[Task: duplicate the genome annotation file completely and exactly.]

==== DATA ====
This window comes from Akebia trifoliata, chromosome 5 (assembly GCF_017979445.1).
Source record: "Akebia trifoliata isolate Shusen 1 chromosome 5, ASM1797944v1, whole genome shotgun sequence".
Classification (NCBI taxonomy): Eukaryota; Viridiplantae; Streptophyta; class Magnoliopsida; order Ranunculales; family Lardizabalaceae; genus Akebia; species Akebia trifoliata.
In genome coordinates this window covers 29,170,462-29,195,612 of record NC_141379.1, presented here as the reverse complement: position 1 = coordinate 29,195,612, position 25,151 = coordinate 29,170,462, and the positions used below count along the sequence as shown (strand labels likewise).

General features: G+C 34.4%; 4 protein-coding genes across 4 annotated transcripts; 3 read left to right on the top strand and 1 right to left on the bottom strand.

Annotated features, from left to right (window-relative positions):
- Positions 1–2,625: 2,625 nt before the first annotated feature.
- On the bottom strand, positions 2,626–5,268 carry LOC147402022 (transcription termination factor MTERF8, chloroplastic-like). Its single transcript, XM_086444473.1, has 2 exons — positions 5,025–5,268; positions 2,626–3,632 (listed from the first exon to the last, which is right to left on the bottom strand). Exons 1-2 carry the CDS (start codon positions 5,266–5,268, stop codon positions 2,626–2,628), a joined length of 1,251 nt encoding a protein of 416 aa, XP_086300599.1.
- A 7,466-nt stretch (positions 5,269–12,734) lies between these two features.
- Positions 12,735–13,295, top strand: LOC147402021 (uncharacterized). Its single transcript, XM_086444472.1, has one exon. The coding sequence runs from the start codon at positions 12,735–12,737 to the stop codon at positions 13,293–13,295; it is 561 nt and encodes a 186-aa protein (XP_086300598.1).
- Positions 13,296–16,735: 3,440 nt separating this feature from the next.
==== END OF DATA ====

This window comes from Akebia trifoliata, chromosome 5 (assembly GCF_017979445.1).
Source record: "Akebia trifoliata isolate Shusen 1 chromosome 5, ASM1797944v1, whole genome shotgun sequence".
Classification (NCBI taxonomy): Eukaryota; Viridiplantae; Streptophyta; class Magnoliopsida; order Ranunculales; family Lardizabalaceae; genus Akebia; species Akebia trifoliata.
In genome coordinates this window covers 29,170,462-29,195,612 of record NC_141379.1, presented here as the reverse complement: position 1 = coordinate 29,195,612, position 25,151 = coordinate 29,170,462, and the positions used below count along the sequence as shown (strand labels likewise).

General features: G+C 34.4%; 4 protein-coding genes across 4 annotated transcripts; 3 read left to right on the top strand and 1 right to left on the bottom strand.

Annotated features, from left to right (window-relative positions):
- Positions 1–2,625: 2,625 nt before the first annotated feature.
- On the bottom strand, positions 2,626–5,268 carry LOC147402022 (transcription termination factor MTERF8, chloroplastic-like). Its single transcript, XM_086444473.1, has 2 exons — positions 5,025–5,268; positions 2,626–3,632 (listed from the first exon to the last, which is right to left on the bottom strand). Exons 1-2 carry the CDS (start codon positions 5,266–5,268, stop codon positions 2,626–2,628), a joined length of 1,251 nt encoding a protein of 416 aa, XP_086300599.1.
- A 7,466-nt stretch (positions 5,269–12,734) lies between these two features.
- Positions 12,735–13,295, top strand: LOC147402021 (uncharacterized). Its single transcript, XM_086444472.1, has one exon. The coding sequence runs from the start codon at positions 12,735–12,737 to the stop codon at positions 13,293–13,295; it is 561 nt and encodes a 186-aa protein (XP_086300598.1).
- Positions 13,296–16,735: 3,440 nt separating this feature from the next.